Andrew
When I read Chaucer for the first time, I thought "how contemporary this all is!" And when I read Shen Fu, I came to realize that he was a sort of Jack Kerouac of late 18th Century China. He:

--Has a badass wife who recites poetry
--Tries to pick up young women
--Spends a lot of time traveling around with his bros looking for Enlightenment and getting hammered

For those of you who are often confounded by the icy rigidity of so much classical Chinese prose, don't worry. Shen Fu is actually a pretty g
...more
Ian "Marvin" Graye
Guinness World Record for This Floating Life on GoodReads

Click below to find out whether you (or your nominee) won the Guinness World Record for floating the most old GoodReads reviews in the last twelve months:

(view spoiler)
Karen
Feb 14, 2013 rated it it was amazing  ·  review of another edition
I loved this book for several reasons. It is a rare and frank account of a failed literati during the Qing Dynasty; Shen Fu writes in an astonishingly intimate and emotional manner for his time and his upbringing giving the reader a glimpse into a world long gone. Despite the fact that Shen Fu believes he is a poor writer, his writing is lyrical, stark and incredibly romantic. Shen Fu, for all of his faults (and there are many), preserved for the ages the romance between himself and his wife Yun ...more
Maia
Feb 04, 2016 rated it it was amazing  ·  review of another edition
a book you should read before you die, absolutely unique, both as an autobiography from this period and from this culture. As most say, the stand-out chapter is the one on his marriage, but the ones on travels and aesthetics are great too. As i remember, the best one is first and the worst one is second and makes you want to give up, but it's the only stinker, so keep on! Plus, it's short. Read this.
Nico Lee
Aug 21, 2016 rated it really liked it  ·  review of another edition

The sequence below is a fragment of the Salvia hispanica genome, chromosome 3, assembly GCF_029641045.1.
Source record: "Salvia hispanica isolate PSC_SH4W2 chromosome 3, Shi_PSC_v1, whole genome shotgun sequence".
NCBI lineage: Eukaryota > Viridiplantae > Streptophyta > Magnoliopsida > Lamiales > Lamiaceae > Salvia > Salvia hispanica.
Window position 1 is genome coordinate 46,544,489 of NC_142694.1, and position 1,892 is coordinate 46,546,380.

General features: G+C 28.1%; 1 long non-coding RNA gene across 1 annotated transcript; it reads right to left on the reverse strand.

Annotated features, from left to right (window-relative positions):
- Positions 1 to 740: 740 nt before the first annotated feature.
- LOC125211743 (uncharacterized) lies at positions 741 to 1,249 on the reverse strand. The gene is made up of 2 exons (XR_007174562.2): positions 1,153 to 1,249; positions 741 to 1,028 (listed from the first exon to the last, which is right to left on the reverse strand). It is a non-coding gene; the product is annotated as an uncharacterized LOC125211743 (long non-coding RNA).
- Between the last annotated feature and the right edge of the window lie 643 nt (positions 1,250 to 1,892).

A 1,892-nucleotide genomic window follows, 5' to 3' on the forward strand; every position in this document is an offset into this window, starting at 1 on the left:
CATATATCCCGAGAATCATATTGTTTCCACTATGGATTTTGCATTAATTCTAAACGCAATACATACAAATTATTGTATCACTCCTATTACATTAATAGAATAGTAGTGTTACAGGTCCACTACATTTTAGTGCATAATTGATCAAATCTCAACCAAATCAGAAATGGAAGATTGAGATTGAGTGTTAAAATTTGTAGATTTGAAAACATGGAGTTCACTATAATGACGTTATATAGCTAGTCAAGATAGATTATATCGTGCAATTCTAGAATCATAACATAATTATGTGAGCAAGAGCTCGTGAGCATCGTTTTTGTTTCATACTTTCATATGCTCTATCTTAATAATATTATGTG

Lovely little book, that basically posits whilst the world, it's structures, fluctuate around us, our individual thoughts about our small lives remain peculiar, particular and personal and therefore, perversely, in odd ways universal.
Joseph Tang
Oct 20, 2016 rated it it was amazing
Shelves: 史传
若得一知己于闺中如此,此生当无憾。奈何沈生未有所成,遗病闺中而负此佳人。初以芸觅憨为真情,无奈复本浮而戏妓,留憨只为挽君。
Andrew Fairweather
'Six Records of a Life Adrift' is really four records of a life adrift—Shen Fu's other installments were either lost or never completed. His first chapter 'Delights of Marriage' provided a brief antidote to raging loneliness. Shen Fu's marriage to Chen Yun seems like the stuff dreams are made of, two intellectual equals completely devoted to each other, the best of friends. The love affairs of Ovid and Catullus come to mind, Catullus barely holds a candle to the maturity of Shen Fu's love for Ch ...more
Mel
Shen Fu's Six records of a Floating Life is too short! Granted two chapters have gone missing since it was written in 1806 I wish there was more. I loved it so much. Well all except the bit about flower arranging and landscaping though I could understand why it was in there. It was a very touching autobiography of the life of a man livining in late 18th Century China who was usually broke but sometimes worked for the government, sometimes as an art dealer, but mostly just sat drinking with his w ...more